After Winmar concluded that RACGI was unable to satisfy the Superior Court judgment, Winmar filed in Superior Court a Motion to Hold Roger Greenfield T/A Restaurants America and Theodore Kasemir Jointly and Severally Liable on Judgment, see id., Ex. 7 (Superior Court Order dated Oct. 22, 2014) at 2, “on the same theories [as those in this case]: that Greenfield is liable on the judgment where he is an alter ego of judgment debtor RACGI d/b/a ‘Restaurants America, ' and in the alternative, that Kasemir is liable on the Winmar Contract he signed on behalf of a non-existent entity, ” Pl.'s Opp'n at 7. The Superior Court denied Winmar's Motion on October 22, 2014, stating in its Order:

If [Winmar] wishes to seek relief from [ ] Greenfield and [ ] Kasemir on the theory that they harmed [Winmar] while acting under the cover of a sham corporation, it must file and serve each of them with a complaint containing such allegations and naming them individually as a defendant.

Defs.' Mot., Ex. 7 (Superior Court Order dated Oct. 22, 2014) at 3.

         C. The Current Lawsuit

         Winmar originally filed this action against Greenfield and Kasemir in the Superior Court on November 12, 2014, see Compl. at 1, and the defendants timely removed the case to this Court, see Notice of Removal (Dec. 12, 2014) at 1. In its Complaint, Winmar asserts three claims: (1) breach of contract as to Kasemir on the theory that “Kasemir is personally liable on the Contract he signed in his name on January 24, 2013[, ] on behalf of ‘Restaurants America, ' an unregistered trade name, ” Compl. ¶ 28; (2) quantum meruit as to both Kasemir and Greenfield on the grounds that they benefitted from Winmar's construction work, see id. ¶ 37; and (3) an alternative action to hold Greenfield liable on the Superior Court judgment against RACGI, see id. ¶ 41. The defendants have raised the affirmative defenses of judicial estoppel and, in the alternative, mistake, see Am. Answer & Countercl. at 16-18, and have filed an alternative counterclaim requesting that the Court “enter an order reforming the Contract to reflect that the Tenant, Townhouse DC, LLC[, ] is the party that contracted with Winmar, ” id. at 19-20. In response, Winmar filed its own additional, alternative counterclaims for unjust enrichment against Townhouse, see Winmar Construction, Inc.'s Answer to (Alternative) Counterclaim and Supplemental Pleading to Assert Alternative Counterclaims Against Counter-Plaintiffs ¶¶ 13-19, and to hold Greenfield liable for all of the debts that Townhouse owes to Winmar, id. ¶¶ 20-25.


         Courts will grant a motion for summary judgment under Federal Rule of Civil Procedure 56(c) if “the pleadings, depositions, answers to interrogatories, and admissions on file, together with the affidavits, if any, show that there is no genuine issue as to any material fact and that the moving party is entitled to judgment as a matter of law.” Fed.R.Civ.P. 56(c). When ruling on a Rule 56(c) motion, the Court must view the evidence in the light most favorable to the non-moving party. Holcomb v. Powell, 433 F.3d 889, 895 (D.C. Cir. 2006) (citing Reeves v. Sanderson Plumbing Prods., 530 U.S. 133, 150 (2000)). The Court must therefore draw “all justifiable inferences” in the non-moving party's favor and accept the non-moving party's evidence as true. Anderson v. Liberty Lobby, Inc., 477 U.S. 242, 255 (1986).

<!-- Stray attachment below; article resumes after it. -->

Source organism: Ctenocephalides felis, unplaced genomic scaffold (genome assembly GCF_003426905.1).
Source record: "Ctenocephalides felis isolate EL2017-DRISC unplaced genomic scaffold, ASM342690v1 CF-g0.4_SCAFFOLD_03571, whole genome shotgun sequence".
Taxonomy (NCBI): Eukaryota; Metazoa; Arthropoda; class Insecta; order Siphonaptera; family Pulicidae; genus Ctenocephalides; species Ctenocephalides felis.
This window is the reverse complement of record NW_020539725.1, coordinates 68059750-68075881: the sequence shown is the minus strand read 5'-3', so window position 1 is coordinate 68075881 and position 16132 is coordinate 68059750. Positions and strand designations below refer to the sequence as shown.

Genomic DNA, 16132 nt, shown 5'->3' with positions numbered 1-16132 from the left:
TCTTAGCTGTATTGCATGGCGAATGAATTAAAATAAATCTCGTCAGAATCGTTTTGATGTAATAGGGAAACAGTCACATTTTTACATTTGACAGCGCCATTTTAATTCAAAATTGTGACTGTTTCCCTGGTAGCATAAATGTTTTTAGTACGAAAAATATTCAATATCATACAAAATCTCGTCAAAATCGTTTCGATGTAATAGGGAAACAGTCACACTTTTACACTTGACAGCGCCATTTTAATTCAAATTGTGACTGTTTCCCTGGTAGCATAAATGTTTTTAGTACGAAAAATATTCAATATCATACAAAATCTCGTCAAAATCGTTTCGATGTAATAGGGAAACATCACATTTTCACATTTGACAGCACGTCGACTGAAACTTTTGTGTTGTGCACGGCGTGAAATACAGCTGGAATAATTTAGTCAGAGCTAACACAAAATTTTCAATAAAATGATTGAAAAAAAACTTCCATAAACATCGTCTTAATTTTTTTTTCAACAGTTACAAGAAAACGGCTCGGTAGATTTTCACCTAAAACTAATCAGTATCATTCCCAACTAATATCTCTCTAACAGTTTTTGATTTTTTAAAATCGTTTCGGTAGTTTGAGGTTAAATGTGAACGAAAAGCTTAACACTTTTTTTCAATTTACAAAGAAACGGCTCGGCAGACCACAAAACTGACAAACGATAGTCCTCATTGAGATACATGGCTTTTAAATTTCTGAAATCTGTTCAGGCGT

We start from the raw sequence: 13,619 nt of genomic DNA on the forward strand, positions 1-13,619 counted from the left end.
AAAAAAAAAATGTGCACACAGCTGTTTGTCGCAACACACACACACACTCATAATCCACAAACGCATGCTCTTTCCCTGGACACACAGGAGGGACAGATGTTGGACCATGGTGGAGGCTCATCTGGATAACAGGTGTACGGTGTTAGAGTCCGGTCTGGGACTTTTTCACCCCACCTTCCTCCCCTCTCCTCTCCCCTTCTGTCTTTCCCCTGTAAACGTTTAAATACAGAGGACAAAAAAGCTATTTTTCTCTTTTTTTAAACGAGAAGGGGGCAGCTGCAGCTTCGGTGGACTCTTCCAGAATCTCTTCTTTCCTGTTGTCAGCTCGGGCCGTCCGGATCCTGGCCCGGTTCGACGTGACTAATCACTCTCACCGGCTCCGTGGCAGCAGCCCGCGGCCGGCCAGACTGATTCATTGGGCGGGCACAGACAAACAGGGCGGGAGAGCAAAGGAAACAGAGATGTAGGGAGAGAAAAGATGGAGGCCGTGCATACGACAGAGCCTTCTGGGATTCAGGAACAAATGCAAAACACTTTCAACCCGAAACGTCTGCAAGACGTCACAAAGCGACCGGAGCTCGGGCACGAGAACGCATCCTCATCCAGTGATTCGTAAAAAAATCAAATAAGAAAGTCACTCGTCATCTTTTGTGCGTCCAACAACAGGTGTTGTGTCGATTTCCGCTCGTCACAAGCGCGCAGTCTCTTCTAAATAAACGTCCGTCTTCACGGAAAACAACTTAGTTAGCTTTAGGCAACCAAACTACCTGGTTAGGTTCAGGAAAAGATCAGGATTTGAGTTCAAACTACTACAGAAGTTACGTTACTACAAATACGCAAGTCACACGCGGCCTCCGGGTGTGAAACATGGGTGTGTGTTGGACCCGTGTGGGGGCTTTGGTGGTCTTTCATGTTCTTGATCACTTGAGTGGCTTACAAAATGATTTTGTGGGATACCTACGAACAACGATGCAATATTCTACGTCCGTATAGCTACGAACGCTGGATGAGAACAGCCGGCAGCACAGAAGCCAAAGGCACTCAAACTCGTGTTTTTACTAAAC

The non-moving party, however, cannot rely on “mere allegations or denials.” Burke v. Gould, 286 F.3d 513, 517 (D.C. Cir. 2002) (quoting Anderson, 477 U.S. at 248), and “must do more than simply show that there is some metaphysical doubt as to the material facts, ” Matsushita Elec. Indus. Co. v. Zenith Radio Corp., 475 U.S. 574, 586 (1986) (citation omitted). Accordingly, the non-moving party must not rely on “mere allegations or denials . . . but . . . must set forth specific facts showing that there [are] genuine issue[s] for trial.” Anderson, 477 U.S. at 248 (second omission in original) (citation and internal quotation marks omitted). “[T]here is no [genuine] issue for trial unless there is sufficient evidence favoring the nonmoving party for a jury to return a verdict for that party, ” id. at 249 (citation omitted), and if the Court concludes that the evidence adduced by the non-moving party “is merely colorable . . . or is not significantly probative, ” id. (citations omitted), or if the non-moving party has otherwise “failed to make a sufficient showing on an essential element of h[is] case with respect to which []he has the burden of proof, ” Celotex Corp. v. Catrett, 477 U.S. 317, 323 (1986), then a genuine issue for trial does not exist.

         III. ANALYSIS

         A. ...